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Fresh Faces: New Caledonia Tourism GM Julie Laronde


JULIE LARONDE is the newly appointed General Manager of New Caledonia Tourism, tasked with the important mission of driving international and domestic travel to the South Pacific destination. She tells us why she loves New Caledonia and why you shouldn’t be scared of travelling to a country where the locals speak a different language…

 

Where was the last place you travelled and where would you like to travel to next?

The last place I travelled was France – I was there for business in February. Aside from Australia and New Zealand of course, France is one of New Caledonia’s biggest markets, with New Caledonia being a territory of France. I visited Toulouse, Paris, Nice and Marseille to promote the destination, and caught up with family and friends in between.

I did plan to return to France in June to visit my family, however this is on hold due to the ongoing international travel restrictions.

It appears the situation in the Pacific is improving each day though, so I’m hoping I’ll be able to visit Australia or New Zealand next.

 

Besides your passport, what’s one thing you never travel without?

It sounds cliché, but my mobile phone! You could say I’m a work-a-holic, and like to be able to receive my emails and stay connected to the New Caledonia Tourism team while I’m on the go.  

Otherwise, if I’m travelling without my kids, I always pack something that belongs to them, whether it’s a cuddly toy, or their birth chain (which are little necklaces they received when they were born).

It keeps a little part of them with me wherever I go, and I think it’s a lucky charm to keep me safe when I’m travelling.

 

Why did you take up this particular role?     

I love New Caledonia, and I’m passionate about encouraging and helping others discover its beauty, people, food and culture.

Before moving into the role of General Manager, I was Deputy General Manager for 10 years.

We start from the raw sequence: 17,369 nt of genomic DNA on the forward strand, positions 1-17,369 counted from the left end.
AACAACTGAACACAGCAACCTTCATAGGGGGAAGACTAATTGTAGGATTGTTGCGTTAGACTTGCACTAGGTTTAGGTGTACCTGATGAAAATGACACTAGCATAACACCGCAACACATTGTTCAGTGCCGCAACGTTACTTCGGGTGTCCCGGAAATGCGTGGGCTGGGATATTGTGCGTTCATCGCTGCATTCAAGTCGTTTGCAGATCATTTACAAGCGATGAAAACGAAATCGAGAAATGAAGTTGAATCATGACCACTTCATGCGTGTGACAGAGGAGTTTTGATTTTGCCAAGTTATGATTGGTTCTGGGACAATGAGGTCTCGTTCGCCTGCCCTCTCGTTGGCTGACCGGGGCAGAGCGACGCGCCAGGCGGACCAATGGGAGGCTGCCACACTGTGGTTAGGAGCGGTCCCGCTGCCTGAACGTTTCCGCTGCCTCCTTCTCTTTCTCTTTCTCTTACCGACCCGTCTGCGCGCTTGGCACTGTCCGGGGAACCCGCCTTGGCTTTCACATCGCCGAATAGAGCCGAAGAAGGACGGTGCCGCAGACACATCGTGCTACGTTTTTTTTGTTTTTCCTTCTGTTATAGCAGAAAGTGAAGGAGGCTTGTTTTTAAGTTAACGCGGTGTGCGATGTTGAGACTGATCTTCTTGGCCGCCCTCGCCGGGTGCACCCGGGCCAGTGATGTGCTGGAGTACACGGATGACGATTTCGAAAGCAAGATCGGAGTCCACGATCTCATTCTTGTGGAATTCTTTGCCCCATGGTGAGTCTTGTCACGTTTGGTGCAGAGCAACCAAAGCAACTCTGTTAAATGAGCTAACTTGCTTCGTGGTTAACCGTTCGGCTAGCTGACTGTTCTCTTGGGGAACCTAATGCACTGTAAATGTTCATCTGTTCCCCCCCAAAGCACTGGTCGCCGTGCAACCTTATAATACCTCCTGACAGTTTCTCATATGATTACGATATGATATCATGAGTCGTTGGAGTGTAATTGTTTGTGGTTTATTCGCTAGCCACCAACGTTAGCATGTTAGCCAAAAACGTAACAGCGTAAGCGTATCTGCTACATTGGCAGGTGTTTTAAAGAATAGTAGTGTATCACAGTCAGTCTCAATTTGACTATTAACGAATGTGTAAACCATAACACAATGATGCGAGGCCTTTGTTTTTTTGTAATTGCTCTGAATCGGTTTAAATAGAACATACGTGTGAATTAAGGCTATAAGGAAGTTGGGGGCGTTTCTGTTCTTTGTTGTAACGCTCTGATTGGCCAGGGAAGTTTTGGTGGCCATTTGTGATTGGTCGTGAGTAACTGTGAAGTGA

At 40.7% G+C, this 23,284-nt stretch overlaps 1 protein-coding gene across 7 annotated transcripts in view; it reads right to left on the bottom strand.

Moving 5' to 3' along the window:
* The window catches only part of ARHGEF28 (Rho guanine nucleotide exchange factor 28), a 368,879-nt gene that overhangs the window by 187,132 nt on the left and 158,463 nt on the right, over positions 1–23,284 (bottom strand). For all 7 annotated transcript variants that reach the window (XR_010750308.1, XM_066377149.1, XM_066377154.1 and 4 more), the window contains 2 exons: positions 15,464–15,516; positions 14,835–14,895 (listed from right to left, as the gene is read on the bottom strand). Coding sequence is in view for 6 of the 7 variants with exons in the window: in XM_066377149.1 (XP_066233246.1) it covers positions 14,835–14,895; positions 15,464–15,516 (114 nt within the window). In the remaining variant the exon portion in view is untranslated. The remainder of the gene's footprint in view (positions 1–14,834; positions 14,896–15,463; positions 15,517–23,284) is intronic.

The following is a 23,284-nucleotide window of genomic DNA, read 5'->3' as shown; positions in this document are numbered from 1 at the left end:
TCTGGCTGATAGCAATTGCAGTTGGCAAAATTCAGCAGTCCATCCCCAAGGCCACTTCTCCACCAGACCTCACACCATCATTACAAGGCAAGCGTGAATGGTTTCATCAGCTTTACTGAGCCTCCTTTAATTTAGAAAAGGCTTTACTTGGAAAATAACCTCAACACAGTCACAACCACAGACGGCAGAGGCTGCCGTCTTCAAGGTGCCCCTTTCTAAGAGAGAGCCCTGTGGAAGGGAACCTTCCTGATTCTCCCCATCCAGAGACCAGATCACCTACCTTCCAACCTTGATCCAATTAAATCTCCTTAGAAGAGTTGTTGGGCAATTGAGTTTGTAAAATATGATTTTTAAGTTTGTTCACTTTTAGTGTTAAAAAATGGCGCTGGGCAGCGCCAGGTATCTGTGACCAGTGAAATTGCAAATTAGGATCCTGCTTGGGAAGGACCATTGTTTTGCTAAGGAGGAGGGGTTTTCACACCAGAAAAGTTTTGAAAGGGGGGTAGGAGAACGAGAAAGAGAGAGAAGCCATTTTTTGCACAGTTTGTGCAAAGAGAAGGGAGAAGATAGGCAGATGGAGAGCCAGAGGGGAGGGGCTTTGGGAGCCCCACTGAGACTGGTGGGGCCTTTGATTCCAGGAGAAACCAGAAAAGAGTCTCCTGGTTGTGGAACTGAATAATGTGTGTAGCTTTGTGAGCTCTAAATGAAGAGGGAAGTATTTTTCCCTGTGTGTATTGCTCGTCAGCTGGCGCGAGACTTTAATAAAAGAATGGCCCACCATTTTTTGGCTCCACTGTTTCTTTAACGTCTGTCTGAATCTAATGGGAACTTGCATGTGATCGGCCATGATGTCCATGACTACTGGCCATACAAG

In addition to my love for the destination, I’ve got a wealth of knowledge and experience promoting it to both domestic and international travellers, which I hope will be beneficial during these challenging times.

Myself and the team here in Noumea are committed to working with our global offices to put in place a recovery plan that supports our partners and delivers visitors with better offerings than ever before.

It might take a while, but for me, tourism is resilient and I am confident New Caledonia will see a boom in visitation.  

 

Isle of Pines

 

Tell us something people might not know/need to know about New Caledonia?

New Caledonia is more than just white sand beaches, palm trees and glistening lagoons (though these are a pretty stunning part of what people can see here!).

It’s a place of remarkable biodiversity, with thousands of endemic plants and animals – one of the reasons why six parts of New Caledonia’s lagoon were named a UNESCO World Heritage site in 2008.

 

Its landscapes are so varying that you can discover what I like to say is five worlds in one trip.

 

There’s cosmopolitan Noumea, the red-soils of the Great South, the golden plains and lagoons of the West Coast, the tropics of the North and East Coast and then of course the island vibes of the Loyalty Islands and the Isle of Pines.

Each region has its own climate and unique experiences to explore. There’s really something for everyone to enjoy, no matter if you’re a relaxed or more adventurous traveller.

I think it’s also important to mention the people of New Caledonia. Coming to New Caledonia is a real human experience – you meet locals from so many different backgrounds and walks of life, yet they all love where they live and are excited to share this with others.

It’s cheeky to say, but I can’t encourage you enough to come experience it for yourself!  

 

What’s your top travel tip?

Don’t be afraid to travel somewhere just because you don’t speak the language! In my experience, the magic happens when you’re forced to communicate in other ways. You connect with others, and you have a deeper experience.

It’s important to always be respectful of customs, traditions and locals – these are often the first steps to understanding each other when language is a barrier.

I’d also say try learning a couple of words in the language of your destination. In a French-speaking country like New Caledonia, a simple ‘bonjour’ goes a long way!

 

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Written by: Julie Laronde as told to Mark Harada
Published: 31 May 2020


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